Scully forced her shaking hands into some semblance of order, marshalling neurons to fire and motor skills to turn to the task at hand. She could almost feel them firing in that peculiar awareness of the workings of her body that she had known in these suspended moments since her cancer had made her aware of the terrible beauty of human mortality five and a half years ago. Synapses jerked and shuddered in reaction to the flood of conflicting messages in her brain as she hurriedly opened the note and glanced at the address printed at the top of the page.

It was

(Amor Fati, pt.3: "Core: Visible")

>>"I was afraid to do this, after the disaster that befell our last attempt," the e-mail read. "But I need to know that you are okay; you and he. I keep an eye out, and I know generally that you are well, but it is not the same as hearing it from you directly. I have to know that you're all right if I am to continue on this path. That it is worth the sacrifice that we are making. You said this to me once before, in your journal, but I did not fully understand at the time. I do now. I need to hear so many things. What he is doing now, what he has learned, who he looks like. I need to hear your voice, but that is not possible, nor is it safe for you to respond to these questions. There is no time."

>>"This is a one-shot-deal." She could almost hear the unspoken 'Dana' at the end of this phrase. "I can continue as long as you are able to answer, and I know that you are going on as I am. Please tell me this is worth the things we will never share. For if it is not, I do not know if I can continue."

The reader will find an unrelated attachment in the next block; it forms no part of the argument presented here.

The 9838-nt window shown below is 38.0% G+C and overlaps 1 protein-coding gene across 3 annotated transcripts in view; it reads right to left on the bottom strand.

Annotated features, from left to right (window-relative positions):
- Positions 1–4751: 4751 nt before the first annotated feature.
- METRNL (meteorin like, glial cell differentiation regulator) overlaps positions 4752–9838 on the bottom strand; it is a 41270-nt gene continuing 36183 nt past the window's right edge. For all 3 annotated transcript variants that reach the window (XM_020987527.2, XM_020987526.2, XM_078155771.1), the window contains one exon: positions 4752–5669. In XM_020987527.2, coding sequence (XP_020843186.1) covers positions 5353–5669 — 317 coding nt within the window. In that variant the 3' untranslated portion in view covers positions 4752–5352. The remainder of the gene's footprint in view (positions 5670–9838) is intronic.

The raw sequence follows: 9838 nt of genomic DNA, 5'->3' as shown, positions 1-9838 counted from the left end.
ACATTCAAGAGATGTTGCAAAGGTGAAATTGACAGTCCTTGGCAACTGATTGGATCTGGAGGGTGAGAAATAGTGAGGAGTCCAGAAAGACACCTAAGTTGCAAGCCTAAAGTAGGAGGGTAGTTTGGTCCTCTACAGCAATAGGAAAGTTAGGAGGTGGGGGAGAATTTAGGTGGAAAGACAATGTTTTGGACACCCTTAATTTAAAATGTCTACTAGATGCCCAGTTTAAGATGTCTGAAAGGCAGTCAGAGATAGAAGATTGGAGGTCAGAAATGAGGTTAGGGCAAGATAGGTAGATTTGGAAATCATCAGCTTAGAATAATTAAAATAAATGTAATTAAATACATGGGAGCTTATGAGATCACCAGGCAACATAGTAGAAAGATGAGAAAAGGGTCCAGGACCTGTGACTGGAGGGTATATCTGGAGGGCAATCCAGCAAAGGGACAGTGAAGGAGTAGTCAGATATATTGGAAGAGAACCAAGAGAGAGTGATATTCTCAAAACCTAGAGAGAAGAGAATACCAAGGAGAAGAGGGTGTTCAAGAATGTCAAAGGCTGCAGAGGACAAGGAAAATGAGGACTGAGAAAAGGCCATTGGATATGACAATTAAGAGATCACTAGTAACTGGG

>>"Whatever happens, know that I am closer than I feel, that I am in your heart each time you think of me." xxx

Scully stood stricken in the creeping shadows of the park. --Alive. He was alive-- She had hoped, she had suspected...but since her encounter with the rogue agent and the cult in Canada she had lived with the awful sinking feeling that she had sent Mulder away to evade death only to lose him anyway, for the second time. Now to finally have word, and to know that 'Josepho' was telling the truth, that Mulder was indeed still out there somewhere... Time had ceased flowing as she read the e-mail, and now she began to breathe again. Byers broke the silence self-consciously.

"We didn't pick up on the reference right away. But once we read it, we realized to whom it belonged. I volunteered to bring it." His eyes were liquid with sympathetic feeling. He knew about bonds stretched beyond the edges of immediate space and emotion. He cleared his throat savagely for about the third time. "I want you to know that we would never have read it, if we had known. But we got it to you as soon as we were able."